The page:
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Is Turkey-PKK Peace Process At a Dead End?

The Sept. 1 deadline for the second stage in the Kurdish peace process is about to expire, without progress.
A Kurdish woman demonstrates against the conditions of detention of jailed Kurdistan Workers Party (PKK) leader Abdullah Ocalan during a protest in Strasbourg April 4, 2012. Hundreds of demonstrators protested in support of Ocalan, who was captured on February 15, 1999, and is currently serving a life sentence in Turkey.  REUTERS/Vincent Kessler (FRANCE - Tags: POLITICS CIVIL UNREST) - RTR30BET
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Dark clouds are gathering in Turkey over the Kurdish peace process, which is key to the future of the country’s fragile politics. Although talks between the two sides may be ongoing, and at a snail’s pace, mounting regional tensions, the “state of war” looming over Turkey and the disheartening state of the parliamentary effort to draft a new constitution are all deepening misgivings. Will looming fears be realized?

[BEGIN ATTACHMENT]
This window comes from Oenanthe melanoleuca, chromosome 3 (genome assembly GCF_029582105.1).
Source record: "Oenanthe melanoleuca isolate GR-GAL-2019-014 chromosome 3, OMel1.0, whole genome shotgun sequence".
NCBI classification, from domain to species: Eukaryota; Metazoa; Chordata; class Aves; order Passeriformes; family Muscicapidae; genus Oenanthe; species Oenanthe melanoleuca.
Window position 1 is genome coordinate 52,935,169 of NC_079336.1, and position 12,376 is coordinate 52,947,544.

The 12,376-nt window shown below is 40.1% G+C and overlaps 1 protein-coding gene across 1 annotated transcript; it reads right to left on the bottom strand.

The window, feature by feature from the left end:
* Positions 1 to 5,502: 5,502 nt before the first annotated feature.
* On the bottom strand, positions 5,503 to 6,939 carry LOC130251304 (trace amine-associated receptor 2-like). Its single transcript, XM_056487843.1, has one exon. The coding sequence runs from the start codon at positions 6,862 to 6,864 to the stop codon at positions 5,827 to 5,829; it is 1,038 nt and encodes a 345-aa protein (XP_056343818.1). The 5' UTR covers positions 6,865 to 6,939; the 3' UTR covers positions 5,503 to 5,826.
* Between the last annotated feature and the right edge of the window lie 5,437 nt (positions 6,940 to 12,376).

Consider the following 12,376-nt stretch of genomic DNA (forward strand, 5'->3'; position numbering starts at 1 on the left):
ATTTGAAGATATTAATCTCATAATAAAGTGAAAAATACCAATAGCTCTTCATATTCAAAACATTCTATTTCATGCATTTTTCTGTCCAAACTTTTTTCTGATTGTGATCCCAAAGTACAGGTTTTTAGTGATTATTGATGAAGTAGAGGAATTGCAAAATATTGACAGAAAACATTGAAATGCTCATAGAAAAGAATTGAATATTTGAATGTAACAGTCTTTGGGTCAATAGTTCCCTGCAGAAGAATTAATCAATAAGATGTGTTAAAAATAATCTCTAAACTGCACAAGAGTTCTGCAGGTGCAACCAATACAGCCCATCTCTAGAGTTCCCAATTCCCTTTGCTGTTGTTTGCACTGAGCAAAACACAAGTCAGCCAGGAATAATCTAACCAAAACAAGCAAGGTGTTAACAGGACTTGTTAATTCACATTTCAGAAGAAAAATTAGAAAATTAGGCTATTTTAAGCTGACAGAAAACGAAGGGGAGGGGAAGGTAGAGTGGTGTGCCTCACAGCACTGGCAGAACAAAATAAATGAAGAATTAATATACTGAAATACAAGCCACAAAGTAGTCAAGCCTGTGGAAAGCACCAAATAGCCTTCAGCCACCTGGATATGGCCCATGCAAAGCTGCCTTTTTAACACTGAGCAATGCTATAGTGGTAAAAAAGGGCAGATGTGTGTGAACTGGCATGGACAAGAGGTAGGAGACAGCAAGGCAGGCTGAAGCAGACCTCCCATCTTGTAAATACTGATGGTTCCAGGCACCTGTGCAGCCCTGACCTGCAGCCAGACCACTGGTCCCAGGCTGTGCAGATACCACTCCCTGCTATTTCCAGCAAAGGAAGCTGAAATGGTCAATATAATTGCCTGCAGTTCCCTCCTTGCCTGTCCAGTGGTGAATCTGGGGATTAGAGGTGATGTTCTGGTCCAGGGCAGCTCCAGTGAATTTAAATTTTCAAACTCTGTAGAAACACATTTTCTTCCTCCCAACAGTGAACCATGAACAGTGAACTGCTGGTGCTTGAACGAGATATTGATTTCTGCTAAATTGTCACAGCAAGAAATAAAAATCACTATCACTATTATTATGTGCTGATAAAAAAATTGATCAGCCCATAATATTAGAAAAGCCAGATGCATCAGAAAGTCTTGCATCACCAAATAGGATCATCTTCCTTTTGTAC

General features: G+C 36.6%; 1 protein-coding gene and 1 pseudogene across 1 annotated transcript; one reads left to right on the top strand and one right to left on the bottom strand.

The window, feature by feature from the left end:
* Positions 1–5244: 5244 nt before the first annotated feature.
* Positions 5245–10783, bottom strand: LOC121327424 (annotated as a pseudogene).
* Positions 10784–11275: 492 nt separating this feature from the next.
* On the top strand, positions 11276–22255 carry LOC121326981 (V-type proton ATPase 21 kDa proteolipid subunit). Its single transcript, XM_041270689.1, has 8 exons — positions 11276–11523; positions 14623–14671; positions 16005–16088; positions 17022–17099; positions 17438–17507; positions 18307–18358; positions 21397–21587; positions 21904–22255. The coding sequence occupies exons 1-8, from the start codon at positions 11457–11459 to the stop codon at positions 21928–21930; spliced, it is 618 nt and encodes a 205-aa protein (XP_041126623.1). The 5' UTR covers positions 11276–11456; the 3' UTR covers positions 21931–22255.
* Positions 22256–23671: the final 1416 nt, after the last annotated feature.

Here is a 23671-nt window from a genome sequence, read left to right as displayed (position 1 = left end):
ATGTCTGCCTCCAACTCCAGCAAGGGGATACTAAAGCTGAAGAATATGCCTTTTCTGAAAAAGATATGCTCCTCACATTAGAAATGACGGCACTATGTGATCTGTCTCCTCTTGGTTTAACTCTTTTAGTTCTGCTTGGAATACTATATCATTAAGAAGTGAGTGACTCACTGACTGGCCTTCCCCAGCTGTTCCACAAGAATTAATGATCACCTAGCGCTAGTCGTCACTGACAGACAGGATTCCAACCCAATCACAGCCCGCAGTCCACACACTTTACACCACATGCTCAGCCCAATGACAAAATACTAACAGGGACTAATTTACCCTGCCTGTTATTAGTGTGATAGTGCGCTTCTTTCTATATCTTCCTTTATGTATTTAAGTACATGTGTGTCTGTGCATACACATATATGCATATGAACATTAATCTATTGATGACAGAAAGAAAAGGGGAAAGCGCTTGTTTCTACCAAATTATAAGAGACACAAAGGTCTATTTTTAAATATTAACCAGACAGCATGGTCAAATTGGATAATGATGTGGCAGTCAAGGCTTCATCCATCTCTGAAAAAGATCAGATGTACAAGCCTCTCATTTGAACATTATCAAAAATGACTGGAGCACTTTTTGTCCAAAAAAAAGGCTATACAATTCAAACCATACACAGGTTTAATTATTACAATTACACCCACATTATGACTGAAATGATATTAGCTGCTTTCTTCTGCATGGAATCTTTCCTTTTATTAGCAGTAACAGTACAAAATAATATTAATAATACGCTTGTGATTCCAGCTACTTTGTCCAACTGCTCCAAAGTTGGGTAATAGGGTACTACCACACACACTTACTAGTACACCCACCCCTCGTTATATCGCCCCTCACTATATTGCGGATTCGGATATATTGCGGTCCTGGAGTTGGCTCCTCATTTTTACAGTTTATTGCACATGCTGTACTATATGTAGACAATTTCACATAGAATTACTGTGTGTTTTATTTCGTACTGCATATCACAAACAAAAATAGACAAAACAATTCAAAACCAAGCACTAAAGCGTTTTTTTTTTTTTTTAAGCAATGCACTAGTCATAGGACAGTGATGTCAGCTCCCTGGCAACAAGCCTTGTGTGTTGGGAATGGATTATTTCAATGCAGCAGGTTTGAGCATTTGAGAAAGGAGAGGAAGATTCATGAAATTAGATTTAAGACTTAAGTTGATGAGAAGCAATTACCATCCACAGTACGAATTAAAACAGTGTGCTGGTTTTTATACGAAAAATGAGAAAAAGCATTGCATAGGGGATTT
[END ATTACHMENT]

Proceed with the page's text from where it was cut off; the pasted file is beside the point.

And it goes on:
The Kurdistan Workers Party (PKK) and the Peace and Democracy Party (BDP) have greatly increased their pressure on the government over the past several weeks. The first of the three stages of the peace process entailed the PKK militants’ withdrawal from Turkish territory, and this has put the PKK-BDP alliance and the Justice and Development Party (AKP) at loggerheads. While the former asserts that the withdrawal is almost complete, Ankara maintains that “only 20%” of the militants have pulled out. The standoff is a clear indication that after months of talks, the two sides still lack mutual trust, which is a prerequisite for success.

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